Monday, February 01, 2010

Federal Circuit Lowers the Bar for Declaratory Judgments

(A version of this article appeared in the December 15, 2009 edition of the New York Law Journal)

A recent decision from the Federal Circuit makes it even more difficult for patent holders seeking to open talks with a potential infringer to avoid becoming the target of a declaratory judgment action. Such is the takeaway from the December 4, 2009 decision of the Federal Circuit in Hewlett-Packard Company vs. Acceleron, LLC.

The background to the Acceleron case is a familiar one to patent litigators: Acceleron, a patent holding company, acquired a patent and several months later sent a letter to Hewlett-Packard about it, noting that the patent related to blade servers. As “demand” letters go, it was relatively mild, asking HP for “an opportunity to discuss this patent with you.” It also included a request: that HP agree that all of the information the parties were to exchange “will not be used for any litigation purposes whatsoever, including but not limited to any claim that Acceleron has assserted any rights against any of your ongoing or planned activities, or otherwise created any actual case or controversy regarding the enclosed patent.”

Acceleron asked HP to respond by two weeks from the date of the letter, stating that if HP had not done so by then, Acceleron would “assume you have no interest in discussing this patent.”

HP's response indicated its interest in learning more about the patent, and proposed that the parties agree to a 120-day “mutual standstill,” during which time neither company would sue the other. Acceleron demurred, contending that HP did not have “any basis for filing a declaratory judgment action,” and extending for another two weeks the time for HP to return a signed copy of the original Acceleron letter, agreeing to the discussion terms proposed therein.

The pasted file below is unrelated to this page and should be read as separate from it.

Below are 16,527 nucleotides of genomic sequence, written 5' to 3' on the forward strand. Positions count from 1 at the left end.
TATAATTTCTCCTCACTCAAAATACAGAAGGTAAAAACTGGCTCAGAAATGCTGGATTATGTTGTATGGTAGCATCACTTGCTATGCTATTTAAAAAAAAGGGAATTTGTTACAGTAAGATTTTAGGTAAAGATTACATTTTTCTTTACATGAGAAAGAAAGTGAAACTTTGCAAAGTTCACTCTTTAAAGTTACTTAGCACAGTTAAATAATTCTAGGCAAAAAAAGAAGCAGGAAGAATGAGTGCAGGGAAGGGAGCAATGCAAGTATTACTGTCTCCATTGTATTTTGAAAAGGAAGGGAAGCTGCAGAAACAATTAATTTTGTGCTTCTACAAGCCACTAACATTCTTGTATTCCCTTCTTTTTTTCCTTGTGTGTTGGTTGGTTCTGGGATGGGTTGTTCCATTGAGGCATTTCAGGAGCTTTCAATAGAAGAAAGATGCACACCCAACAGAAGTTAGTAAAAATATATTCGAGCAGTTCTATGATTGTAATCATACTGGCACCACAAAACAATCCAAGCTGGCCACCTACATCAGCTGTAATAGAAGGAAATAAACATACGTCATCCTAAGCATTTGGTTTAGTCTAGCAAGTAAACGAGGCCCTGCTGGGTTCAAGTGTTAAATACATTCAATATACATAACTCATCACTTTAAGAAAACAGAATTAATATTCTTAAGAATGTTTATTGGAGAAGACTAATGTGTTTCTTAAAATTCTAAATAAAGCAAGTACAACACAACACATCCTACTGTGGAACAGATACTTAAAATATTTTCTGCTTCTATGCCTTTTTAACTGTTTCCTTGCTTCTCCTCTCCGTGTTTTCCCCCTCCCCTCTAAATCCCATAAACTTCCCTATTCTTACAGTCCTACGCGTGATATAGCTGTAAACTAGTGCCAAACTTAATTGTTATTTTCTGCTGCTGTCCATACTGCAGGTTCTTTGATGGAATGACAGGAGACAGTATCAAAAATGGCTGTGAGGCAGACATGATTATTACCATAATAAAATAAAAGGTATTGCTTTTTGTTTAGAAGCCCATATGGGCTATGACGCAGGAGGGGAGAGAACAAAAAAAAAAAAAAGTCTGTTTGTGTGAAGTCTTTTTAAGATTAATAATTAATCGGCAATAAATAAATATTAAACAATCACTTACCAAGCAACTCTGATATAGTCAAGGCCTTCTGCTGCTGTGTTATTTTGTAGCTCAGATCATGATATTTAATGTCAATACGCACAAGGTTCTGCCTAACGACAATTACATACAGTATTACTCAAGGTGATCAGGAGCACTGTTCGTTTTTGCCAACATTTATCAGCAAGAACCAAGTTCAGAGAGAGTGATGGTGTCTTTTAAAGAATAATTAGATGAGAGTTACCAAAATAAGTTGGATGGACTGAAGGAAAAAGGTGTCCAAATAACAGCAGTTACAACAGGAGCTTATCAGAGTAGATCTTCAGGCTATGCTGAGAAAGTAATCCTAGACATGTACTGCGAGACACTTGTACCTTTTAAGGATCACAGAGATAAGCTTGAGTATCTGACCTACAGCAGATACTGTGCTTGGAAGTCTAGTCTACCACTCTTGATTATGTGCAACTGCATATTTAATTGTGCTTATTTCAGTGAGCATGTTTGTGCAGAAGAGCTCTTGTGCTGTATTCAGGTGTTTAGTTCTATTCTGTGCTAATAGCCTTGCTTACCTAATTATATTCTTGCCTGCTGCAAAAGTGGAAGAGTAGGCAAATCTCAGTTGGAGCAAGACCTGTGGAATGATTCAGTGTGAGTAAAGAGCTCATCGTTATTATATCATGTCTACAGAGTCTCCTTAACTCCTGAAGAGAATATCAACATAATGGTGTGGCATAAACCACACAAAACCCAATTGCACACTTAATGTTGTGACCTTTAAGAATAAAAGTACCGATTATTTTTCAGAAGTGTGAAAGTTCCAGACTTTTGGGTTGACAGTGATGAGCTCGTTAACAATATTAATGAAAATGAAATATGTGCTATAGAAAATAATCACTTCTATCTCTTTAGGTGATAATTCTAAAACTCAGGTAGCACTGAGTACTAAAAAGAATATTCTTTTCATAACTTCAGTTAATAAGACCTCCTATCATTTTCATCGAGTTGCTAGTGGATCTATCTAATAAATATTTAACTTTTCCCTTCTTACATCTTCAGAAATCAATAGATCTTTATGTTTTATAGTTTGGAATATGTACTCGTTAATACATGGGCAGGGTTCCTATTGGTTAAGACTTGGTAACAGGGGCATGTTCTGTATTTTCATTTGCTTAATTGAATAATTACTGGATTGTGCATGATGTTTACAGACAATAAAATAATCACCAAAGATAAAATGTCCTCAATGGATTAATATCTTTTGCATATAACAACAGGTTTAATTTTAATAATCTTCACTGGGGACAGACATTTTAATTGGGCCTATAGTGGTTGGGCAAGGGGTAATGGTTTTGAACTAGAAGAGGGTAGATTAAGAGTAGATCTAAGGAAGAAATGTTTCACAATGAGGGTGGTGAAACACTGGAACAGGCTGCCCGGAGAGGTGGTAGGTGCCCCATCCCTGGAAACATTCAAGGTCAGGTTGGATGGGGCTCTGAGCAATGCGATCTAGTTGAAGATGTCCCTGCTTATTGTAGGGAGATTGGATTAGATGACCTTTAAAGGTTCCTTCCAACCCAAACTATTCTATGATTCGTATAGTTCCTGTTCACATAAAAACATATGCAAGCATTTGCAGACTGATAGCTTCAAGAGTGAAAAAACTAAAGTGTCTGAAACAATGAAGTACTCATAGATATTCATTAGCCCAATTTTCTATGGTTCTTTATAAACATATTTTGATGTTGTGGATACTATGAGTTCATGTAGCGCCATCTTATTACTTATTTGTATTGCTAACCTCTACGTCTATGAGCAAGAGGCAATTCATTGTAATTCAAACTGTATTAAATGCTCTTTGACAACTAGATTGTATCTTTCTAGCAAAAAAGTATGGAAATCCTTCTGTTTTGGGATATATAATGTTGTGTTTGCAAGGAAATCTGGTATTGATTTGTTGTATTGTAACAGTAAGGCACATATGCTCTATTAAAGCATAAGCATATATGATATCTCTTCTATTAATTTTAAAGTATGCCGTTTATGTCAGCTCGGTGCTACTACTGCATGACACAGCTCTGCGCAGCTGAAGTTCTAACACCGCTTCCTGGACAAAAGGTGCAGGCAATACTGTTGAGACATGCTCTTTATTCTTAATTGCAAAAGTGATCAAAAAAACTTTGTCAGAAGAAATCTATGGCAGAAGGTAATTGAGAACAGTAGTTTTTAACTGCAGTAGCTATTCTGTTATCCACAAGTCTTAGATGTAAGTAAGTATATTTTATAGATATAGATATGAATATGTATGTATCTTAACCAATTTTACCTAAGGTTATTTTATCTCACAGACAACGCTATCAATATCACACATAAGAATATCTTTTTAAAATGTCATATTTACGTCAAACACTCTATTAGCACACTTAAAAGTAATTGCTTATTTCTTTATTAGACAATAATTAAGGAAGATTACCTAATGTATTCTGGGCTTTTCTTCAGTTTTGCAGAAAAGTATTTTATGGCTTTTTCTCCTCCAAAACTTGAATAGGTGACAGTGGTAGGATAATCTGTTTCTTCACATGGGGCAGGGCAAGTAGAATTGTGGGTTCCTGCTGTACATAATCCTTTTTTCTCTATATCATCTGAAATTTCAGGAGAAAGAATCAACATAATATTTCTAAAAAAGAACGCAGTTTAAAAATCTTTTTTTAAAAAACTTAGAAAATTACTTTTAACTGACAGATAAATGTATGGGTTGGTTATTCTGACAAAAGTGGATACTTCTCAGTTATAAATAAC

Shortly thereafter, HP filed a declaratory judgment suit in Delaware, where Acceleron was incorporated, rather than in the Eastern District of Texas, where Acceleron maintained its principal place of business. Acceleron moved to dismiss for lack of subject matter jurisdiction, and the District Court granted the motion, reasoning that at the time HP filed the suit, litigation was “too speculative a prospect to support declaratory judgment jurisdiction.” HP appealed, and the Federal Circuit reversed.
The Federal Circuit reviewed the District Court's grant of Acceleron's motion to dismiss de novo, and its underlying findings of fact for clear error. It noted that while the Supreme Court's 2007 ruling in Medimmune may have "lowered the bar for determining declaratory judgment jurisdiction" in patent lawsuits, "a lowered bar does not mean no bar at all."
The court quoted Medimmune when it explained that a declaratory judgment plaintiff needs to show a "definite and concrete" dispute that touches the "legal relations of parties having adverse legal interests.' The court noted that the plaintiff also needs to show that the dispute is "real and substantial and admit of specific relief." In particular, "a communication from a patent owner to another party, merely identifying its patent and the other party's product line, without more, cannot establish adverse legal interests between the parties."